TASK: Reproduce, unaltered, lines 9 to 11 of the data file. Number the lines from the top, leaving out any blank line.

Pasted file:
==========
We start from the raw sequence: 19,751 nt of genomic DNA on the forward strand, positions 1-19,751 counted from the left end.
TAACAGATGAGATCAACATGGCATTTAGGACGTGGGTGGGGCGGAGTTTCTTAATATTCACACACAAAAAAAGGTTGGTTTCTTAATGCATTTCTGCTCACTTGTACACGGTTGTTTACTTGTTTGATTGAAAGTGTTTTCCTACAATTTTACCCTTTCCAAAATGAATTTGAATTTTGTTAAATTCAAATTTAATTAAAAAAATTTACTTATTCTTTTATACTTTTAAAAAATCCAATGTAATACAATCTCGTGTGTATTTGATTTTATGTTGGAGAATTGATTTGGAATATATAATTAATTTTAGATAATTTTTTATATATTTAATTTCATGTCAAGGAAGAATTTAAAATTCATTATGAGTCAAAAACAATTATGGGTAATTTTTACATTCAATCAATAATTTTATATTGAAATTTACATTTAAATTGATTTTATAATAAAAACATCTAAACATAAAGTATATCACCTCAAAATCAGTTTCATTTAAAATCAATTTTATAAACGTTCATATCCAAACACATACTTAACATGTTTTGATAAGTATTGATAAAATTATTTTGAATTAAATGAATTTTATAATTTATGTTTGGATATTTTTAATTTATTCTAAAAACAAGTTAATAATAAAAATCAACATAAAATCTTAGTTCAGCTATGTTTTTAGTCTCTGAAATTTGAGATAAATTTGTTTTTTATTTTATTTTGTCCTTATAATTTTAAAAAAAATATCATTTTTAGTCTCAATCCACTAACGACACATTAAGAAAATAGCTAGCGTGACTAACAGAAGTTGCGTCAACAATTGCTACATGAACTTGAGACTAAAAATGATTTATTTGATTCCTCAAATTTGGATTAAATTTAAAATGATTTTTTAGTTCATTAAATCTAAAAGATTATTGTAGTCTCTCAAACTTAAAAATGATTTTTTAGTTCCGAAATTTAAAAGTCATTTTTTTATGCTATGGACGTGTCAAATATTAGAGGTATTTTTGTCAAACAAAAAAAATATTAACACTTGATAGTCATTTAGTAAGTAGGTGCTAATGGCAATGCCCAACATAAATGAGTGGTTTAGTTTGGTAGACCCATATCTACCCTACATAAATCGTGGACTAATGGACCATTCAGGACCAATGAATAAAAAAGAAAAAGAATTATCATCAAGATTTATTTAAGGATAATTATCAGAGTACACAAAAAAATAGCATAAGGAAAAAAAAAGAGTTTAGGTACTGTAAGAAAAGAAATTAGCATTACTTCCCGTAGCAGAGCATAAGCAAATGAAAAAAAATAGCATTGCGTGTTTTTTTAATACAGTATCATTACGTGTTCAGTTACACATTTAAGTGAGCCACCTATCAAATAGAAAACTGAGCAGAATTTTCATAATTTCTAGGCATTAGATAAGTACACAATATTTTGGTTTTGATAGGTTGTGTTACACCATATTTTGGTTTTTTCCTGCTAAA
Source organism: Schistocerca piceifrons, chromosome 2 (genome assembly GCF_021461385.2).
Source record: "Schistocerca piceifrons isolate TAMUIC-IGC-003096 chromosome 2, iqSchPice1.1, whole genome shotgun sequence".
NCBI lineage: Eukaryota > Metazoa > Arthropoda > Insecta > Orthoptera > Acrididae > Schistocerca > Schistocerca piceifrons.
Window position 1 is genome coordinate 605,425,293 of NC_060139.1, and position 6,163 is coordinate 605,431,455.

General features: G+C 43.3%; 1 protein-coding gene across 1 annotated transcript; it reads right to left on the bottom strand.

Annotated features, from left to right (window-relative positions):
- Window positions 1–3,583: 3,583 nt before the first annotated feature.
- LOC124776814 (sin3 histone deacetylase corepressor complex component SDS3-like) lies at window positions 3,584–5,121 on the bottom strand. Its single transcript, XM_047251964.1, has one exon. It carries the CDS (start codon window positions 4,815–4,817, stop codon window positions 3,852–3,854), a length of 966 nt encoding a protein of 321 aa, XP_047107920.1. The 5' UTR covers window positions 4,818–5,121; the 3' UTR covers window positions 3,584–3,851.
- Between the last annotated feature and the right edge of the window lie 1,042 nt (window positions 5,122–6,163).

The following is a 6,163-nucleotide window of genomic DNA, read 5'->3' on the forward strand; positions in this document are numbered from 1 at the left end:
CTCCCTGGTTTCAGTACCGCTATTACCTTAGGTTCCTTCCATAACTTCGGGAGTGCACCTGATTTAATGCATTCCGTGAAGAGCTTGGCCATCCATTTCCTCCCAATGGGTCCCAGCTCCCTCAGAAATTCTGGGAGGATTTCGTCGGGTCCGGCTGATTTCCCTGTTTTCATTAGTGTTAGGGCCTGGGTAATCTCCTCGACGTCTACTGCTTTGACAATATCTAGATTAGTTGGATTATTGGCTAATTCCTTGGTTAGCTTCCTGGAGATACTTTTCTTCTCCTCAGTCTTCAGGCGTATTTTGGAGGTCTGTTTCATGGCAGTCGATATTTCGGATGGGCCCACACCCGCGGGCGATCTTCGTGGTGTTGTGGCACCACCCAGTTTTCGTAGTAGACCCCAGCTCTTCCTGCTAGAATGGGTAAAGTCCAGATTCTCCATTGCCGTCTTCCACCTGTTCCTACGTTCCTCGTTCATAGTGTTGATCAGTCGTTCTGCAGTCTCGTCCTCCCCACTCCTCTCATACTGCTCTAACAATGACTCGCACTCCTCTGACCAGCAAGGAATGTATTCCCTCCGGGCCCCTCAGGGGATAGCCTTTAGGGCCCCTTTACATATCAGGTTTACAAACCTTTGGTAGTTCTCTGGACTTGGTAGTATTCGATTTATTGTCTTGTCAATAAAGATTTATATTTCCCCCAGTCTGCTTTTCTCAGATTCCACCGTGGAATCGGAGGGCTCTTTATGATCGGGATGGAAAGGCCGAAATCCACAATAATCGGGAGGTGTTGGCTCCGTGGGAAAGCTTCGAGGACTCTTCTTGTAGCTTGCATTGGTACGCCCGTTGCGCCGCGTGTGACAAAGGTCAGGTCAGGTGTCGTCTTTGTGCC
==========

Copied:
- Window positions 1–3,583: 3,583 nt before the first annotated feature.
- LOC124776814 (sin3 histone deacetylase corepressor complex component SDS3-like) lies at window positions 3,584–5,121 on the bottom strand. Its single transcript, XM_047251964.1, has one exon. It carries the CDS (start codon window positions 4,815–4,817, stop codon window positions 3,852–3,854), a length of 966 nt encoding a protein of 321 aa, XP_047107920.1. The 5' UTR covers window positions 4,818–5,121; the 3' UTR covers window positions 3,584–3,851.
- Between the last annotated feature and the right edge of the window lie 1,042 nt (window positions 5,122–6,163).